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Aging: Long-Term Care Ombudsman

The long-term care ombudsman service is for adults aged 60 or older. An ombudsman responds to issues and complaints from people who:

Ombudsman definition

The word ombudsman (om-budz-man) means “helper” or “advocate.” A long-term care ombudsman is a person who works with others to:

  • Give helpful information about long-term care services and supports.
  • Look into and resolve problems.
  • Offer referrals and consultations.
  • Improve quality of care in long-term facilities and programs. This happens by working with providers, regulators, adult protective services, and aging and disability resource centers.

How an ombudsman can help

An ombudsman can help older adults with concerns and problems related to their rights as a long-term care resident or consumer. This includes:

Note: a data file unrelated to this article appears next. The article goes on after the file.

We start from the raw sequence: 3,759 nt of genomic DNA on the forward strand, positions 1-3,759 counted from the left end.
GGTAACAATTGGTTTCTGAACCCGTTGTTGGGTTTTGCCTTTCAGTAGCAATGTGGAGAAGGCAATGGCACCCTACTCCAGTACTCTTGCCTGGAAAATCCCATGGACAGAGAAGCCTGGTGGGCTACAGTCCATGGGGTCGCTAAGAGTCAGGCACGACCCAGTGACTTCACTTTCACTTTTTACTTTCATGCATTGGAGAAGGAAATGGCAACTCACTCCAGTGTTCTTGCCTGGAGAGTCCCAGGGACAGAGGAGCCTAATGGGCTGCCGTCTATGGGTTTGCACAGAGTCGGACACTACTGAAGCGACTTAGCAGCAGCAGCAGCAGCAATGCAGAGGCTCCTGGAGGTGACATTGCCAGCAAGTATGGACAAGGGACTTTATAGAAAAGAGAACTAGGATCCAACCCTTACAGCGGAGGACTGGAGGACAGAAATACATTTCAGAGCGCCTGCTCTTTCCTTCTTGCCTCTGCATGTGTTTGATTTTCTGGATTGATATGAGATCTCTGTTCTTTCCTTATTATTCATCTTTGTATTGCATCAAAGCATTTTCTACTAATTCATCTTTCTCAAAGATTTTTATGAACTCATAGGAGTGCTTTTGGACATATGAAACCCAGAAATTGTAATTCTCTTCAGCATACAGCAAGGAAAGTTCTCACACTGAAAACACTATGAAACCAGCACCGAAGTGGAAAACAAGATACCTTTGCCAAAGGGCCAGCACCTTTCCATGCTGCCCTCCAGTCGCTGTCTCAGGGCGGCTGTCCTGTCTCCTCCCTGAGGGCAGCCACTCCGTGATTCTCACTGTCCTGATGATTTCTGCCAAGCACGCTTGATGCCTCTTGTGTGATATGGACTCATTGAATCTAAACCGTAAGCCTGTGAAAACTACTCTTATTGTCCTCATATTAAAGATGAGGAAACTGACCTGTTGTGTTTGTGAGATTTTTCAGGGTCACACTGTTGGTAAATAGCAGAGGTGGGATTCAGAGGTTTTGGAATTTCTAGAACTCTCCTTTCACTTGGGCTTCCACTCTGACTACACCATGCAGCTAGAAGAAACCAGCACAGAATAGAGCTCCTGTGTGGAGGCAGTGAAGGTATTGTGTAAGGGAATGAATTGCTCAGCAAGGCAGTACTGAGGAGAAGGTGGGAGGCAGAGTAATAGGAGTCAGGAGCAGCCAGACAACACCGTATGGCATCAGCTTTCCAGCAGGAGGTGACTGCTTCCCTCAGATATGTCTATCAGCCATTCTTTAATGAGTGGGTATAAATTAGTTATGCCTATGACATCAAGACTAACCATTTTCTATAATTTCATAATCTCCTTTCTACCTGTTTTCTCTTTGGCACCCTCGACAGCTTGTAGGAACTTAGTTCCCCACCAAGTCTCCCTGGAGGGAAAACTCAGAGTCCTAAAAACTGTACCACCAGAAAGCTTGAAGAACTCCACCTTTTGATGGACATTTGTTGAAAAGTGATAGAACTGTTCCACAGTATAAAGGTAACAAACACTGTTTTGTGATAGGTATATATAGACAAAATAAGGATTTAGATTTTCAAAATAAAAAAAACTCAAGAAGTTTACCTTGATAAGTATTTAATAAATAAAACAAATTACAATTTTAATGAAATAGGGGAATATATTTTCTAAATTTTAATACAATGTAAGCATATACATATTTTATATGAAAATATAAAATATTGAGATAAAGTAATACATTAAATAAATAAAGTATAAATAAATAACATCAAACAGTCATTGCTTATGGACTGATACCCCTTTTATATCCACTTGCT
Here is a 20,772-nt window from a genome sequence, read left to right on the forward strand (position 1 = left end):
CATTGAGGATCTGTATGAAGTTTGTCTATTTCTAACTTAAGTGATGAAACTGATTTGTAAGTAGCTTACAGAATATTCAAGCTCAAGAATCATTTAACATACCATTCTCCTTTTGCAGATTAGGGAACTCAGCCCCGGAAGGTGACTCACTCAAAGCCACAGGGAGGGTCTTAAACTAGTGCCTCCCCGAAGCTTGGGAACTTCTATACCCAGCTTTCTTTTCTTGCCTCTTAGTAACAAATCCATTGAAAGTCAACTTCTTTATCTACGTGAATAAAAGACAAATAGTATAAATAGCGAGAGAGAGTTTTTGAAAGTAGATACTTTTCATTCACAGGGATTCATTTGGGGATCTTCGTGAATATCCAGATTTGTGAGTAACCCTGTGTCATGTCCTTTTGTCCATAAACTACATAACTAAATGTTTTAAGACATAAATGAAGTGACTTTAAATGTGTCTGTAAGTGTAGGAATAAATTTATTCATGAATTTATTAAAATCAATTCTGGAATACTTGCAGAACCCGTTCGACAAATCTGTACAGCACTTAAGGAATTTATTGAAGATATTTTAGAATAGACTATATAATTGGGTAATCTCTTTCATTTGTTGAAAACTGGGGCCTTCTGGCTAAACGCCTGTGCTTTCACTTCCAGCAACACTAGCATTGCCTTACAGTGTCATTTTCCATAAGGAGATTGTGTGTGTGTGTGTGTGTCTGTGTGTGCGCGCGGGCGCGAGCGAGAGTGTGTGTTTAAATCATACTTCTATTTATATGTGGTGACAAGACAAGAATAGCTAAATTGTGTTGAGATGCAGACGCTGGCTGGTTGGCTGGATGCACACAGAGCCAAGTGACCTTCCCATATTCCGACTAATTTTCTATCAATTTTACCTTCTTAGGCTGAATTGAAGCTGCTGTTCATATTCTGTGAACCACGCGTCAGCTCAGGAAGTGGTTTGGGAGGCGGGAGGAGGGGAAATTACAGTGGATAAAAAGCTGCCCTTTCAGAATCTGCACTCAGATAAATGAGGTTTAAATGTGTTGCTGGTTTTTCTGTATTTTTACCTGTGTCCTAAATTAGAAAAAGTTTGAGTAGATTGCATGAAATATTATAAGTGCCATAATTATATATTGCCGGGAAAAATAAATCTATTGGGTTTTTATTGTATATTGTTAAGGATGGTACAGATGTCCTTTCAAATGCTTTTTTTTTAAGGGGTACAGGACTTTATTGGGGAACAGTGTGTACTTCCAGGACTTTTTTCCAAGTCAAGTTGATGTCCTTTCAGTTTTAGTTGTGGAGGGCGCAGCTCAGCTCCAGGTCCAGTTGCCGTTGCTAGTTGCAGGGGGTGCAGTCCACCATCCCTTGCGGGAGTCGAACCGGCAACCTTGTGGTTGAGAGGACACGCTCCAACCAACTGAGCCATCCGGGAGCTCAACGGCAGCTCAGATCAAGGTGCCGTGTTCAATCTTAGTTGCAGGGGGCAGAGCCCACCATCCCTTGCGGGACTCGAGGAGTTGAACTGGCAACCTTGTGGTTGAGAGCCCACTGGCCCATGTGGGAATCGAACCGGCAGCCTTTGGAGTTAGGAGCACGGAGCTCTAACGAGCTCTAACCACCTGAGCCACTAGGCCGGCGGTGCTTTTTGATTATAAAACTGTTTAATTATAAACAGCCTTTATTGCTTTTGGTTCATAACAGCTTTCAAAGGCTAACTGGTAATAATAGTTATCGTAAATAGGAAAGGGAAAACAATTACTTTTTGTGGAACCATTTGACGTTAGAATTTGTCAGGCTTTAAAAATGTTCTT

• Quality of life and quality of care.
  • Privacy in care and visits.
  • Choice over care or treatment
  • Freedom from abuse and neglect.
  • Freedom from physical or chemical restraints.
  • Appeals and grievances.
  • Starting a resident or family council.
  • Denial of long-term care supports and services.
  • Problems with a guardian or power of attorney agent.
  • Issues related to transfer or discharge.

An ombudsman can answer questions, such as:

  • When I call an ombudsman, is it confidential?
  • Do residents have the right to refuse treatment?
  • Who is my advocate if I am less than 60 years old?
  • How do I find the right community-based services?
  • What are some differences between assisted living and nursing homes?
  • What is the role of a power of attorney agent or guardian?

Contact an ombudsman in Wisconsin

The Long Term Care Ombudsman Program is through the Wisconsin Board on Aging & Long Term Care. This is an independent Board of the State of Wisconsin.

Contact the Ombudsman Program at:

Board on Aging & Long Term Care
1402 Pankratz St., Suite 111
Madison, WI 53704-4001

800-815-0015 (toll-free)
608-246-7001 (fax)

Note: There’s also an ombudsman program for people ages 18–59. It’s through Disability Rights Wisconsin.


Last revised July 20, 2022